Women’s Aid Organisation, Press statement – 4 August 2022 Tabling of Law to #MakeStalkingACrime Welcomed…
This week, the orthopaedic doctor at the centre of numerous sexual harassment complaints was suspended for two months, pending further investigation.
Meanwhile, last week, the aide to a deputy ministry was fired for sexually harassing an optician, while accompanying the deputy minister in the examination room.
These cases have garnered much public attention but they are simply the tip of the iceberg; for every case that is reported, many more go unreported.
When accountability mechanisms are weak, predators are emboldened to abuse their power and harass with impunity.
Our existing legal framework for sexual harassment is seriously flawed and fails to comprehensively protect against sexual harassment. Thus, we need to enact a Sexual Harassment Act.
Currently, we have the Code of Practice on the Prevention and Eradication of Sexual Harassment in the Workplace, which provides guidelines for employers to handle sexual harassment cases internally. However, the code is voluntary, essentially allowing employers to choose whether to implement the framework or not.
There is also the Garis Panduan Mengendalikan Gangguan Seksual di Tempat Kerja Dalam Perkhidmatan Awam, but these are just guideline and only covers public sector employees.
The Employment Act mandates employers to investigate sexual harassment complaints. However, employers can choose not to investigate if they believe that the complaint is “frivolous, vexatious or is not made in good faith”. Consequently, such cases rely heavily on the goodwill of employers and highlight the issue of power imbalance.
Moreover, the Employment Act also does not outline the rights, remedies, and protections available to survivors during and after the investigation; the act simply requires employers to investigate complaints. And the Employment Act does not cover Sabah and Sarawak.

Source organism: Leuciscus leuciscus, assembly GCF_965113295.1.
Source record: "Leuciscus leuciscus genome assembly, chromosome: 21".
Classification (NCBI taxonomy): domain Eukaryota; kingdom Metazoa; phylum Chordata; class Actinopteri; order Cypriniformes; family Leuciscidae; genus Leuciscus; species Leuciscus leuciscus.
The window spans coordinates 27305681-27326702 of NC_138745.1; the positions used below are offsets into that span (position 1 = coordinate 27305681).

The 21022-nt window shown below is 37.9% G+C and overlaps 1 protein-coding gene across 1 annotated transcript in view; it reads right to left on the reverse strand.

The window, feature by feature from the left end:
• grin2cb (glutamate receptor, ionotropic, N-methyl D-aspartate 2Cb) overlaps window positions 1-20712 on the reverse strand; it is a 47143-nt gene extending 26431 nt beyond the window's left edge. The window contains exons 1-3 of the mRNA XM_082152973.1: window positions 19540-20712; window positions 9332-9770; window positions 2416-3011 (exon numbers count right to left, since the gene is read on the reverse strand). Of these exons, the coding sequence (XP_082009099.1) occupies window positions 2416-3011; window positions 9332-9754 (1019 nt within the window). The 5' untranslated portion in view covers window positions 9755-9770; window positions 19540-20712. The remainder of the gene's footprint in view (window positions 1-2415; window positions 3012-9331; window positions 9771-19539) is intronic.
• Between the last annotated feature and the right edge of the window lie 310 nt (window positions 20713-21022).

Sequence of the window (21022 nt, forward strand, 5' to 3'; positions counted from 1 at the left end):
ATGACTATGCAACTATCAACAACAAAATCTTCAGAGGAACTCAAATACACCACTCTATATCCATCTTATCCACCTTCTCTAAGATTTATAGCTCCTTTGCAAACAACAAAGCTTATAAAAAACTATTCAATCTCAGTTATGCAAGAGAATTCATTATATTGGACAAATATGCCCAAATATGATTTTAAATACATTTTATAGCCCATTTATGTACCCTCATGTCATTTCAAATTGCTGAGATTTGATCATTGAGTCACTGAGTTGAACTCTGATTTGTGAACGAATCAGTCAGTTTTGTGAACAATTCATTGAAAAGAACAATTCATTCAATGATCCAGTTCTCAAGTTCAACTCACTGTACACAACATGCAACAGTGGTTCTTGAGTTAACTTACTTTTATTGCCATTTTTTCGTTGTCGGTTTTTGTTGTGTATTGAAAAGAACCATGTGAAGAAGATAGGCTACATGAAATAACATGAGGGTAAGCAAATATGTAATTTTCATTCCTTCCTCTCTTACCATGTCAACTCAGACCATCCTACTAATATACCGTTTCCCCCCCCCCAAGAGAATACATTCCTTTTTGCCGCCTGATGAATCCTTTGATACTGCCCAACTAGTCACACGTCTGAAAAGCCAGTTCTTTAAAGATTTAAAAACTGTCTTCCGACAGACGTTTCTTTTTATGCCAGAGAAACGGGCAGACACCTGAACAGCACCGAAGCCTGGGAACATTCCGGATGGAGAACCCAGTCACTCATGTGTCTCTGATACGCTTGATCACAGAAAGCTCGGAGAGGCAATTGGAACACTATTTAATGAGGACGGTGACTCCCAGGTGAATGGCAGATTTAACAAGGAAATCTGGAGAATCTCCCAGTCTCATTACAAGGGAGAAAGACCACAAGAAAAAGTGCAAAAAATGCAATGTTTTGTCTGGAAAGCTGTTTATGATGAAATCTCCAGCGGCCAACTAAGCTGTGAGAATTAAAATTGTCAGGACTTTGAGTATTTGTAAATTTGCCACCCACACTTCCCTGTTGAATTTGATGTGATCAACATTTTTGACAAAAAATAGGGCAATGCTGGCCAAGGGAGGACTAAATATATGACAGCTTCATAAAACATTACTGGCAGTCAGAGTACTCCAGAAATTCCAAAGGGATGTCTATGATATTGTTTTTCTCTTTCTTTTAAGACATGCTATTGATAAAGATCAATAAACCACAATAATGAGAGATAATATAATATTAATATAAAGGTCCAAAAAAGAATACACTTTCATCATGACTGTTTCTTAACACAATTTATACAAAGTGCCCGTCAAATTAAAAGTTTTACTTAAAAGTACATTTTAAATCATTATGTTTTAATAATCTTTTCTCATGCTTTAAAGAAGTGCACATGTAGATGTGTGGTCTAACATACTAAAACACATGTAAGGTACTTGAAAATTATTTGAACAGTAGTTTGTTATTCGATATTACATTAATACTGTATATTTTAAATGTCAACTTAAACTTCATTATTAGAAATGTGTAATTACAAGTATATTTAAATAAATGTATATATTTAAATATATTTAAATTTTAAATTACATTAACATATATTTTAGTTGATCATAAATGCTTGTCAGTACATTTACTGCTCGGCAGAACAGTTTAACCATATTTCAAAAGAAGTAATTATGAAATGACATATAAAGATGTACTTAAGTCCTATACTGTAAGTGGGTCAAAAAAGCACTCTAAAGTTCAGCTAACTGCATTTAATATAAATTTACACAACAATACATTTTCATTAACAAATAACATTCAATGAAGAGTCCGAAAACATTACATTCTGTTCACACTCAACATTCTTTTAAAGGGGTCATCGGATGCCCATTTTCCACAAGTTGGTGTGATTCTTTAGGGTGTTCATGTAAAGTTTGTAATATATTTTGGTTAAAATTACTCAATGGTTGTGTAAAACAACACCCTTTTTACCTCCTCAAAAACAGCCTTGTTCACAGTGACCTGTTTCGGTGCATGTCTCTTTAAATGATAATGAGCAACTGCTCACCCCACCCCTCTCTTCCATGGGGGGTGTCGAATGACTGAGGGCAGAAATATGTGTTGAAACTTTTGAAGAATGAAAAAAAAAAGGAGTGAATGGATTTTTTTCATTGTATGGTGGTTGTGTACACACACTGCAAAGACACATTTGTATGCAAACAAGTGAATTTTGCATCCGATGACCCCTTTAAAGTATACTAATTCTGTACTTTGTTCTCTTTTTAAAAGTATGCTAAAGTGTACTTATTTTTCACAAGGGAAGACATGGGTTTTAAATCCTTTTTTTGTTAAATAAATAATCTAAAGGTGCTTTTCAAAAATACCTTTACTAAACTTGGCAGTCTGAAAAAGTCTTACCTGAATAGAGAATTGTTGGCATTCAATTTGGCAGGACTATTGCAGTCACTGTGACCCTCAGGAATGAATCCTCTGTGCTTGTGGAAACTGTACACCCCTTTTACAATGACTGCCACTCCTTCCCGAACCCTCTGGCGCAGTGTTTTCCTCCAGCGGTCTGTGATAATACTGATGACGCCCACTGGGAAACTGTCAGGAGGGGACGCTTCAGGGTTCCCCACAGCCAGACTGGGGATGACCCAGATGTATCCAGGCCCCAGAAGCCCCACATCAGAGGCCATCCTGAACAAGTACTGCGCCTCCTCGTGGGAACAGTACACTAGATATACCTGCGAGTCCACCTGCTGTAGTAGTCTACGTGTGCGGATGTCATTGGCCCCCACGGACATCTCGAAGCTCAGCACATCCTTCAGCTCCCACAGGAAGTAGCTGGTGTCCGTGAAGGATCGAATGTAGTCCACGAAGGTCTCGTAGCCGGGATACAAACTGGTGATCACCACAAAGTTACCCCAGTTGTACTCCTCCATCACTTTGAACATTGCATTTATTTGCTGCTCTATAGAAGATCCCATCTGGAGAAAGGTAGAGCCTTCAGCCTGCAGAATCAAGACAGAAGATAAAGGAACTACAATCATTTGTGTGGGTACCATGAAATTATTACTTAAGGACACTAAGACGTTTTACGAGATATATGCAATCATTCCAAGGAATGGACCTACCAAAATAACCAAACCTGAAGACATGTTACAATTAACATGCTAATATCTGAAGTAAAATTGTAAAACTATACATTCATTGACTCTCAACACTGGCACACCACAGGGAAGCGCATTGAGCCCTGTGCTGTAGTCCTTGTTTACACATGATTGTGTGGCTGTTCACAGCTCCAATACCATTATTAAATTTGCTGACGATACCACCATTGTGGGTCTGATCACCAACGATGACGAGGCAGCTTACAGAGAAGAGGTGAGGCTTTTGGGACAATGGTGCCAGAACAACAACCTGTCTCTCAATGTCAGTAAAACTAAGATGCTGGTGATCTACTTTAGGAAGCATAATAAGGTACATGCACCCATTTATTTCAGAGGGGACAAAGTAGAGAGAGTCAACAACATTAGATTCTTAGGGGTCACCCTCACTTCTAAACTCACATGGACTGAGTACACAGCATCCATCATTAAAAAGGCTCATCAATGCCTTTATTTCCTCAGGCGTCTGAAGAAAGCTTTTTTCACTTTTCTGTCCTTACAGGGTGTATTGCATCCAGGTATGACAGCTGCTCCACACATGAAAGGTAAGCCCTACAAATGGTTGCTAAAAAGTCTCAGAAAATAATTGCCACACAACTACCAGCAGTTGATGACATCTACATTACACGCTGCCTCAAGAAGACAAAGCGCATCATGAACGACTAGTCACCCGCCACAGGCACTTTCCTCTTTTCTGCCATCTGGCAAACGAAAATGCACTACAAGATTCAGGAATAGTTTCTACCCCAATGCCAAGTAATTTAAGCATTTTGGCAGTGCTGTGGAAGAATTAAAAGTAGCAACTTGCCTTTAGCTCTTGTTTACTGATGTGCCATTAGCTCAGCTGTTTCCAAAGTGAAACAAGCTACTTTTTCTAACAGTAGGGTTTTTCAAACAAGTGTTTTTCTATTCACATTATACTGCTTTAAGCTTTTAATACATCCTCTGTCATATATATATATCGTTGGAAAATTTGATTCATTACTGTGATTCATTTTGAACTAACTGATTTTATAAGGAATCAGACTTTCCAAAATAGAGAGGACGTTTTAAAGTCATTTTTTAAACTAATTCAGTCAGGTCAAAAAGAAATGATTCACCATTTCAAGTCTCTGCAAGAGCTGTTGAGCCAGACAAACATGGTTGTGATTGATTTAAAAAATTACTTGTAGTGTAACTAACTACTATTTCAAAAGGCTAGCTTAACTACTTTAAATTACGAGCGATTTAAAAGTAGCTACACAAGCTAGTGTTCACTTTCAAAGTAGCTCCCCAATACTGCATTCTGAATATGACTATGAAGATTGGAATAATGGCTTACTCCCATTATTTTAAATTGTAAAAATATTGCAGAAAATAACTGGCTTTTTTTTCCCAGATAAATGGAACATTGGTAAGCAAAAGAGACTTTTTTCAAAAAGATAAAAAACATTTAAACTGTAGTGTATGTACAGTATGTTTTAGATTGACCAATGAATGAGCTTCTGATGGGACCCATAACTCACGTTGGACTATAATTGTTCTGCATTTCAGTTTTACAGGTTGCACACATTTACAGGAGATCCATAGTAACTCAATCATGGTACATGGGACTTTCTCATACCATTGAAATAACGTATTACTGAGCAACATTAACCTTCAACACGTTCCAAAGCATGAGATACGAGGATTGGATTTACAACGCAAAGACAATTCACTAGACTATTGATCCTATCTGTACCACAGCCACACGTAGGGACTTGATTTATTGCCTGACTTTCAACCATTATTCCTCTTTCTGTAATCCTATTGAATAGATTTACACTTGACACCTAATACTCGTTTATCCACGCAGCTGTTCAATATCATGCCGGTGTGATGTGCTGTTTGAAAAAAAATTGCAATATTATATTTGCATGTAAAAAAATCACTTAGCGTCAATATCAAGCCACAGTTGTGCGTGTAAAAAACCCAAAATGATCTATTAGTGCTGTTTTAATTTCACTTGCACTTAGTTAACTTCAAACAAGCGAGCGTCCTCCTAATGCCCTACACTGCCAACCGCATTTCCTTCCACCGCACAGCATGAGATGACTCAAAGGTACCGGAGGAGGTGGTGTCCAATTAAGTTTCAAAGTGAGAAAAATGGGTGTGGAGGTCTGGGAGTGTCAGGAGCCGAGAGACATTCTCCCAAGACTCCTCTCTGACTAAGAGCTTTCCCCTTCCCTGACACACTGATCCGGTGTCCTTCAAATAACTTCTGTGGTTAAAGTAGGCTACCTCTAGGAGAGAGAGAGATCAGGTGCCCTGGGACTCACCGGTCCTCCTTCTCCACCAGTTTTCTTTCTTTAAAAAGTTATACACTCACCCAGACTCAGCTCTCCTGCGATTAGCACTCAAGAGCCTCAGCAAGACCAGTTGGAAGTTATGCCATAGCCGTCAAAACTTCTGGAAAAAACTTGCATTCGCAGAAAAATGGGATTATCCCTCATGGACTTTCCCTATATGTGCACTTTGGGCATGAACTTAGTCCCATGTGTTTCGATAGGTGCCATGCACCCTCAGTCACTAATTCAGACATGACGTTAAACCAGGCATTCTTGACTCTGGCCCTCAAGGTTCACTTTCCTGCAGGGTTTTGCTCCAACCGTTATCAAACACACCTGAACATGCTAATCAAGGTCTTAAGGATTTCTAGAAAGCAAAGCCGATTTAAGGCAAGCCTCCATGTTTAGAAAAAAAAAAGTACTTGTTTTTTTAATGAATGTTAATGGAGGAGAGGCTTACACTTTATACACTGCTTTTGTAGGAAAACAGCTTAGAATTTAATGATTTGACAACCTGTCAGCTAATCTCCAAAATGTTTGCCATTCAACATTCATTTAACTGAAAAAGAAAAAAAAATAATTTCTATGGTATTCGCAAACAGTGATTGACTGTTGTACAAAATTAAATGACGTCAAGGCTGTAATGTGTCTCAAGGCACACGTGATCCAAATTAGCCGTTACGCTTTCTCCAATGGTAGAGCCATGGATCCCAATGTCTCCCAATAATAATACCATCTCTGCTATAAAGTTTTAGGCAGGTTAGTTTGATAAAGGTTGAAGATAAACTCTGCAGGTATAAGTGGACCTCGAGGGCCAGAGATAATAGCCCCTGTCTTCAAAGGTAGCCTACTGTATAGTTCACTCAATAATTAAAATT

In 2016, the Federal Court introduced the tort of harassment when judging a landmark sexual harassment case involving two Tabung Haji employees. This means that victims could sue sexual harassers and potentially obtain compensation. However, it is very costly and time-consuming for survivors of sexual harassment to take up a civil court case. The court process is also public, which compromises the survivors’ confidentiality.
The limitations of the current legal framework demonstrate the need for Malaysia to enact a Sexual Harassment Act, which must include a number of provisions:
Firstly, the definition of sexual harassment must encompass all forms of sexual harassment, including verbal, visual, gestural, physical, and psychological harassment.
Secondly, the Sexual Harassment Act must cover not just the workplace but all settings — education institutions, public spaces, etc. — and also Sabah and Sarawak.
Thirdly, the Sexual Harassment Act must introduce mechanisms — such as an independent tribunal — to allow survivors to access justice quickly, cheaply, and privately. Additionally, the act must also require institutions to implement sexual harassment policies.
Ensuring robust legal protection against sexual harassment is crucial, as it sends the message that sexual harassment is never acceptable.
In tandem with enacting laws, we also need to change norms and allow survivors to voice their experiences.
Discussions about sexual harassment alarmingly often veer into victim-blaming. According to a Harvard Business Review article, individuals often perceive victims of sexual harassment to be irrational — a perception shaped by the stereotype that women are irrational and highly emotional. Individuals also tend to reframe victims as threats and perpetrators as innocent victims, which perpetuates the culture of victim-blaming. This underscores the need for us to also change mindsets.
The article also highlights how sexual harassment policies must include bystander intervention — the sharing of responsibility between survivors and bystanders to report sexual harassment. This way, everyone has a role to play in changing the culture that enables sexual harassment.
It’s time we take concrete steps to holistically combat sexual harassment. Let’s begin by enacting a Sexual Harassment Act to ensure that survivors have access to the justice they deserve.